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US lawsuit filed against Lebanon and its powerful intelligence agency

“We are dumbfounded that the Lebanese government would decide to intervene and make itself a party to this proceeding with all that this entails. Amazingly, it has now subjected itself and its intelligence agency to the American court’s jurisdiction,” the family’s lawyer said.

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The head of Lebanon’s General Security may have landed himself and his country in hot water after intervening in a US lawsuit that initially accused Iran of ordering the detainment and detention of a Lebanese-American citizen.

The family of Amer Fakhoury, who had worked with an Israeli-backed militia in southern Lebanon until 2000, is now suing Lebanon, the General Security and its chief, Abbas Ibrahim, who is known for negotiating prisoner swaps and freeing captives, including US citizens.

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Fakhoury worked as a senior warden at the notorious Khiam Prison in south Lebanon, run by the Israeli-backed South Lebanon Army (SLA), before Israel ended its 18-year occupation in 2000.

His family says he worked at the prison but never had contact with inmates and did not torture prisoners.

Despite being accused by Lebanese officials of torturing prisoners during his time with the SLA, Fakhoury’s lawyer said he was given assurances that he could enter Lebanon after nearly 20 years.

He reportedly met with Lebanon’s president, Michel Aoun, during a visit to Boston before traveling to Lebanon. According to a lawsuit by the family, Fakhoury was also in contact with a member of Aoun’s presidential office.

He was detained in Beirut in September 2019 and released the following March. But a travel ban was placed on him after a military judge appealed the decision.

Nevertheless, he was flown out of the country following a movie-like operation from the US Embassy in Beirut.

Fakhoury died just months after returning to the US.

His family has accused Lebanon’s Iran-backed Hezbollah of being part of Tehran’s order to detain and torture Fakhoury.

A picture of the late Amer Fakhoury. (Supplied)
A picture of the late Amer Fakhoury. (Supplied)

“The Iranians were hoping to pressure the Trump Administration to trade the captive American for a Hezbollah operative, Kassim Tajideen, a Lebanese national who was imprisoned in the US for his role in financing Hezbollah terrorist activities around the world,” a statement from Fakhoury’s family and lawyer said on Wednesday.

As a result, Fakhoury’s family sued the government of Iran in a US federal court last year.

Accused Hezbollah financier released by US

Tajideen was arrested in 2017, in Morocco, following an international arrest warrant and then extradited to the US.

Although he was accused of financing Hezbollah, Tajideen only pleaded guilty to charges of evading sanctions imposed on him, not for financing the Iran-backed militia.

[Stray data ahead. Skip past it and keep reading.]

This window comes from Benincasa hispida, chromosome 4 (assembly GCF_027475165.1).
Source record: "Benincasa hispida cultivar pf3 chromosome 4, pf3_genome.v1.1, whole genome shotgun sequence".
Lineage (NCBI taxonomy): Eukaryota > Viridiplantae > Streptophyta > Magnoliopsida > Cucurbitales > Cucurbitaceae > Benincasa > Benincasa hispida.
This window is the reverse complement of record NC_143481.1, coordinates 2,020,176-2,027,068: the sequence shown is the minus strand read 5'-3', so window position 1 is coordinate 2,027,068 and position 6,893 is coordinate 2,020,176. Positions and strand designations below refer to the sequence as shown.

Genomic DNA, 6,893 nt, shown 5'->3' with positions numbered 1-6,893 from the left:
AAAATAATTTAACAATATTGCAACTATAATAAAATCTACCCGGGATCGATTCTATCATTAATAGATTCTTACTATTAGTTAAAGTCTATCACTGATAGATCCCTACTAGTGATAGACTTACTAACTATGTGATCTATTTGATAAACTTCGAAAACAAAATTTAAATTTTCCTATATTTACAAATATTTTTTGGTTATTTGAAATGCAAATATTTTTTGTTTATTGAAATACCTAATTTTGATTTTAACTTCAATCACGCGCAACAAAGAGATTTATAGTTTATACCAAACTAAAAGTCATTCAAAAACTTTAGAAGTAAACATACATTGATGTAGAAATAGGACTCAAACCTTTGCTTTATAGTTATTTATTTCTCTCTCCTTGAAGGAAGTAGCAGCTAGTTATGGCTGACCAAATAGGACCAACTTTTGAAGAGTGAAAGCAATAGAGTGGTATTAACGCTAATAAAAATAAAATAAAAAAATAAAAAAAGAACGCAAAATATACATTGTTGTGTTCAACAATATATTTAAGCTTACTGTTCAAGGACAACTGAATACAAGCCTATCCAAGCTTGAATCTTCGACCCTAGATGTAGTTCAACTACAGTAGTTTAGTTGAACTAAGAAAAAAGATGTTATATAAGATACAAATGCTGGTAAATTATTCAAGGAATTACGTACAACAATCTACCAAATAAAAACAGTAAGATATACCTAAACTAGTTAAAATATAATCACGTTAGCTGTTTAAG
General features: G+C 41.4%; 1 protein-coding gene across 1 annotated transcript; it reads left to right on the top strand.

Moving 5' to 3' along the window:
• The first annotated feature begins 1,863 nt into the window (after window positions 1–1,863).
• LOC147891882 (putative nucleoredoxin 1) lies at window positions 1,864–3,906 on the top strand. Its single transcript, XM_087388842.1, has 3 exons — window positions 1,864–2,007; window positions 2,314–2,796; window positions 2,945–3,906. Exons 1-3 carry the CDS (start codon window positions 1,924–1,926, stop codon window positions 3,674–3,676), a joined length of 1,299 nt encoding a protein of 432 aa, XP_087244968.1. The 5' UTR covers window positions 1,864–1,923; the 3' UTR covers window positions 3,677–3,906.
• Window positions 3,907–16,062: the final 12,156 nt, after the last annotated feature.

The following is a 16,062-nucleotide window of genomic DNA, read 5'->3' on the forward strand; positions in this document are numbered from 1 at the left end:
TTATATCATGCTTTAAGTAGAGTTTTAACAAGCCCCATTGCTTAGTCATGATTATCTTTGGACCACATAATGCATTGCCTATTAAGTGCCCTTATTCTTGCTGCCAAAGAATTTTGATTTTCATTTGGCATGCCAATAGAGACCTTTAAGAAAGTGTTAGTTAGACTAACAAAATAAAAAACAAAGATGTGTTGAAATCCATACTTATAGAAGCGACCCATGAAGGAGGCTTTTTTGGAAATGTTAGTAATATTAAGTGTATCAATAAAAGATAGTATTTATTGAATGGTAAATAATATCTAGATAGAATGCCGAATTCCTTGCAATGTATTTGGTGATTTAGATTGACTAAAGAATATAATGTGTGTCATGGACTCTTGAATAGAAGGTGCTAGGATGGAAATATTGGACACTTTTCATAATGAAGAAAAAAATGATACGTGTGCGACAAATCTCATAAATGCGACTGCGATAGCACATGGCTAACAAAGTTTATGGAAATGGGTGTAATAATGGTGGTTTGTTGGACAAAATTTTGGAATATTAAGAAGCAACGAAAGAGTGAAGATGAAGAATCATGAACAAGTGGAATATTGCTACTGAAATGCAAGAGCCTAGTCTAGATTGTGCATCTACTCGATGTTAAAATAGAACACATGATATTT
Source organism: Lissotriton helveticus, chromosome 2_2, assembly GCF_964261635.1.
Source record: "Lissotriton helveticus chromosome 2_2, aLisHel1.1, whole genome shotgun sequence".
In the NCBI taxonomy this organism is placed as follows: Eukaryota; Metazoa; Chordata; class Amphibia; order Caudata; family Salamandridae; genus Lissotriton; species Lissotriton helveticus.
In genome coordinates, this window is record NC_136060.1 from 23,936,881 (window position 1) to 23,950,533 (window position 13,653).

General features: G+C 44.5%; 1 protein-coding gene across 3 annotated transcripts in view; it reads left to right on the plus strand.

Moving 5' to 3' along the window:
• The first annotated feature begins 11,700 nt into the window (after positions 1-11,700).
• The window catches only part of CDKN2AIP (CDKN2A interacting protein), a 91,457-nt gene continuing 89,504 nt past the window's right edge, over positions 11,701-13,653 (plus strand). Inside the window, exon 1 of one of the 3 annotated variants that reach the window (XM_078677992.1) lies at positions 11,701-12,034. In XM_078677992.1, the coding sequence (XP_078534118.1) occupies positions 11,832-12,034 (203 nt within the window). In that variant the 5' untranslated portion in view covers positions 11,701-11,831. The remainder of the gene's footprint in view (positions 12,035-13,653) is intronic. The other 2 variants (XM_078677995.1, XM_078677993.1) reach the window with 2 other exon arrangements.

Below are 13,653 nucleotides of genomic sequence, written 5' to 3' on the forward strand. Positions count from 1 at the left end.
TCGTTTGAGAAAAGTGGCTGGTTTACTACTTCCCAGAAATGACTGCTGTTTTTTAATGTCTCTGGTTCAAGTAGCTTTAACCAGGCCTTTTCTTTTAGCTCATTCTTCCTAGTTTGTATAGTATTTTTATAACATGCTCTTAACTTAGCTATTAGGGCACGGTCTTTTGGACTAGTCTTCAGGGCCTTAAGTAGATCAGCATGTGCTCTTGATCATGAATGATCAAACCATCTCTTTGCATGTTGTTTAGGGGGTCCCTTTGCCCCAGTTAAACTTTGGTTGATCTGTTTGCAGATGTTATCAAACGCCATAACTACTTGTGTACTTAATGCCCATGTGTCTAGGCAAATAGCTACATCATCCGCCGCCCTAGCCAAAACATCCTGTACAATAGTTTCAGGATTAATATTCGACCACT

He was released by the US in June 2020, a few months after Fakhoury, on compassionate grounds due to the coronavirus pandemic.

Tajideen remains a Specially Designated Global Terrorist by the US Treasury Department, and US citizens are prohibited from working with him.

A photo of Kassim Tajideen upon his arrival to his residence in Beirut. (File Photo: AFP)
A photo of Kassim Tajideen upon his arrival to his residence in Beirut. (File Photo: AFP)

Lebanon’s General Security head intervenes

While Lebanon enjoys sovereign immunity, making it illegal to be named as a defendant in US courts, a move by the General Security head Abbas Ibrahim may have upended the privilege.

On December 12, Ibrahim filed a motion to strike his name and his agency from the lawsuit against Iran.

“The fact that he filed the motion on behalf of General Security, which is a state institution, has allowed us to pursue him and Lebanon, legally,” Fakhoury’s daughter, Guila, told Al Arabiya English.

“We will not back down, even if they withdraw [their motion], because they were officially part of this. Now, they allowed us to pursue them in court,” she added.

Only a handful of governments can be sued in US courts, which include state sponsors of terrorism. Iran, the country sued by the Fakhoury family, was designated by the US State Department in 1979.

“Remarkably, however, Lebanon and its [General Security chief Abbas Ibrahim] recently filed a motion to intervene in the family’s case against Iran. They are attempting to have their role in the torture of Fakhoury formally stricken from the family’s court papers, arguing that it is scandalous,” the family’s statement read. “By attempting to intervene and appear in the proceedings against Iran, the Lebanese government has become a full-fledged party and has subjected itself to the US Court’s jurisdiction. Thus, the plaintiffs have filed a supplemental complaint naming the Lebanese government as a defendant.”

Al Arabiya English was unable to contact Lebanon’s General Security, and the Lebanese presidency said it was unaware of the lawsuit being brought against the country, Ibrahim and General Security.

“We are dumbfounded that the Lebanese government would decide to intervene and make itself a party to this proceeding with all that this entails. Amazingly, it has now subjected itself and its intelligence agency to the American court’s jurisdiction,” the family’s lawyer said.

Read more: Lebanon’s Abbas Ibrahim visited Syria in effort to free US detainee

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